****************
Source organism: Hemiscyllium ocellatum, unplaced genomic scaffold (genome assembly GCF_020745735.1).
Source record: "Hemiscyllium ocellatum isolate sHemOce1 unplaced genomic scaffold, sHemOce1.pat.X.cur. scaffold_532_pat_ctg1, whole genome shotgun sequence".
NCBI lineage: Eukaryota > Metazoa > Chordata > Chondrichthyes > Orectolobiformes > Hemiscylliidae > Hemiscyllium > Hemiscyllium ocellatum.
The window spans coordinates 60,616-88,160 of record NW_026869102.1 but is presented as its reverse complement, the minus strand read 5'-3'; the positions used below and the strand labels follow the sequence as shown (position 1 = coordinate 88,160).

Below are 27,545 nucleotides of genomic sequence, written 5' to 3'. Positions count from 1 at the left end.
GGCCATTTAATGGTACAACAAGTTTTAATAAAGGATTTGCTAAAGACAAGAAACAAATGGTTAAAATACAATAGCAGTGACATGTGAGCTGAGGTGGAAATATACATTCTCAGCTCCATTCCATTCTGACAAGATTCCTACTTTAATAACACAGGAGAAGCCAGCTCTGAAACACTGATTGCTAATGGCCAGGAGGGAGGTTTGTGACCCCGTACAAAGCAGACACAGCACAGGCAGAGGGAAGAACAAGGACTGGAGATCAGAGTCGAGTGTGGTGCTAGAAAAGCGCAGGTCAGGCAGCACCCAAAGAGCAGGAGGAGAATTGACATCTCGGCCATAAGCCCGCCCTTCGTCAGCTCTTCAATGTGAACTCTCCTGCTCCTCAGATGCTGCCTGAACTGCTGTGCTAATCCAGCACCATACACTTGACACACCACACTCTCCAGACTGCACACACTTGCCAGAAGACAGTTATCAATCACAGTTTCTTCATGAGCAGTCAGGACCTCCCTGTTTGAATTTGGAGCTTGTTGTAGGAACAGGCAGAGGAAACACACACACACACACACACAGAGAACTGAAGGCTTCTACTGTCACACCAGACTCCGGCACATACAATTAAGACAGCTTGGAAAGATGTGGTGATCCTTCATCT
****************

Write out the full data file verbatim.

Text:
Source organism: Hemiscyllium ocellatum, unplaced genomic scaffold (genome assembly GCF_020745735.1).
Source record: "Hemiscyllium ocellatum isolate sHemOce1 unplaced genomic scaffold, sHemOce1.pat.X.cur. scaffold_532_pat_ctg1, whole genome shotgun sequence".
NCBI lineage: Eukaryota > Metazoa > Chordata > Chondrichthyes > Orectolobiformes > Hemiscylliidae > Hemiscyllium > Hemiscyllium ocellatum.
The window spans coordinates 60,616-88,160 of record NW_026869102.1 but is presented as its reverse complement, the minus strand read 5'-3'; the positions used below and the strand labels follow the sequence as shown (position 1 = coordinate 88,160).

Below are 27,545 nucleotides of genomic sequence, written 5' to 3'. Positions count from 1 at the left end.
GGCCATTTAATGGTACAACAAGTTTTAATAAAGGATTTGCTAAAGACAAGAAACAAATGGTTAAAATACAATAGCAGTGACATGTGAGCTGAGGTGGAAATATACATTCTCAGCTCCATTCCATTCTGACAAGATTCCTACTTTAATAACACAGGAGAAGCCAGCTCTGAAACACTGATTGCTAATGGCCAGGAGGGAGGTTTGTGACCCCGTACAAAGCAGACACAGCACAGGCAGAGGGAAGAACAAGGACTGGAGATCAGAGTCGAGTGTGGTGCTAGAAAAGCGCAGGTCAGGCAGCACCCAAAGAGCAGGAGGAGAATTGACATCTCGGCCATAAGCCCGCCCTTCGTCAGCTCTTCAATGTGAACTCTCCTGCTCCTCAGATGCTGCCTGAACTGCTGTGCTAATCCAGCACCATACACTTGACACACCACACTCTCCAGACTGCACACACTTGCCAGAAGACAGTTATCAATCACAGTTTCTTCATGAGCAGTCAGGACCTCCCTGTTTGAATTTGGAGCTTGTTGTAGGAACAGGCAGAGGAAACACACACACACACACACACAGAGAACTGAAGGCTTCTACTGTCACACCAGACTCCGGCACATACAATTAAGACAGCTTGGAAAGATGTGGTGATCCTTCATCT